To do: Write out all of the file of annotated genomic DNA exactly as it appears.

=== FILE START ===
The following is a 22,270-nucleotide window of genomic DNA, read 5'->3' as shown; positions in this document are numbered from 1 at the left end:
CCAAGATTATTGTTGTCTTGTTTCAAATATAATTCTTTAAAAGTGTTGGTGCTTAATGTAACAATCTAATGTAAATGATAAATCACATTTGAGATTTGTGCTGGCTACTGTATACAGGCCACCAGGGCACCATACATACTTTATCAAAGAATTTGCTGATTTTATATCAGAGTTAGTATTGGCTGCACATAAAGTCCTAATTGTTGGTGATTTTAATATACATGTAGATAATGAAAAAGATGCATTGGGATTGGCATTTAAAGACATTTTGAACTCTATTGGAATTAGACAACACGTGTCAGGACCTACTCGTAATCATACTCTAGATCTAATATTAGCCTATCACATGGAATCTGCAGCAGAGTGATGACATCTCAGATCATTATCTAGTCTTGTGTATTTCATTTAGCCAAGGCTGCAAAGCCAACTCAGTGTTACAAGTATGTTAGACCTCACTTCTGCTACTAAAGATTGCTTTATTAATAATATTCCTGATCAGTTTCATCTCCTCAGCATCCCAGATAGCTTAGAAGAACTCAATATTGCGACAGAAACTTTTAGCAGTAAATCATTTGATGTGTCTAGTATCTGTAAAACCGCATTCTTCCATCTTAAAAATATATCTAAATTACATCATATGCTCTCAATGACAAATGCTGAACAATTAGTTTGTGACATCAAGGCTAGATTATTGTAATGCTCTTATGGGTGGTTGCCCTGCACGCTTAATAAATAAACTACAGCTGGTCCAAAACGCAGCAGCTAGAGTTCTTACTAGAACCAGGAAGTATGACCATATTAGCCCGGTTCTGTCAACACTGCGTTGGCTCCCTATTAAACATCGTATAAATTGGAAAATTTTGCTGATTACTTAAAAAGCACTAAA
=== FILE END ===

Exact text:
The following is a 22,270-nucleotide window of genomic DNA, read 5'->3' as shown; positions in this document are numbered from 1 at the left end:
CCAAGATTATTGTTGTCTTGTTTCAAATATAATTCTTTAAAAGTGTTGGTGCTTAATGTAACAATCTAATGTAAATGATAAATCACATTTGAGATTTGTGCTGGCTACTGTATACAGGCCACCAGGGCACCATACATACTTTATCAAAGAATTTGCTGATTTTATATCAGAGTTAGTATTGGCTGCACATAAAGTCCTAATTGTTGGTGATTTTAATATACATGTAGATAATGAAAAAGATGCATTGGGATTGGCATTTAAAGACATTTTGAACTCTATTGGAATTAGACAACACGTGTCAGGACCTACTCGTAATCATACTCTAGATCTAATATTAGCCTATCACATGGAATCTGCAGCAGAGTGATGACATCTCAGATCATTATCTAGTCTTGTGTATTTCATTTAGCCAAGGCTGCAAAGCCAACTCAGTGTTACAAGTATGTTAGACCTCACTTCTGCTACTAAAGATTGCTTTATTAATAATATTCCTGATCAGTTTCATCTCCTCAGCATCCCAGATAGCTTAGAAGAACTCAATATTGCGACAGAAACTTTTAGCAGTAAATCATTTGATGTGTCTAGTATCTGTAAAACCGCATTCTTCCATCTTAAAAATATATCTAAATTACATCATATGCTCTCAATGACAAATGCTGAACAATTAGTTTGTGACATCAAGGCTAGATTATTGTAATGCTCTTATGGGTGGTTGCCCTGCACGCTTAATAAATAAACTACAGCTGGTCCAAAACGCAGCAGCTAGAGTTCTTACTAGAACCAGGAAGTATGACCATATTAGCCCGGTTCTGTCAACACTGCGTTGGCTCCCTATTAAACATCGTATAAATTGGAAAATTTTGCTGATTACTTAAAAAGCACTAAA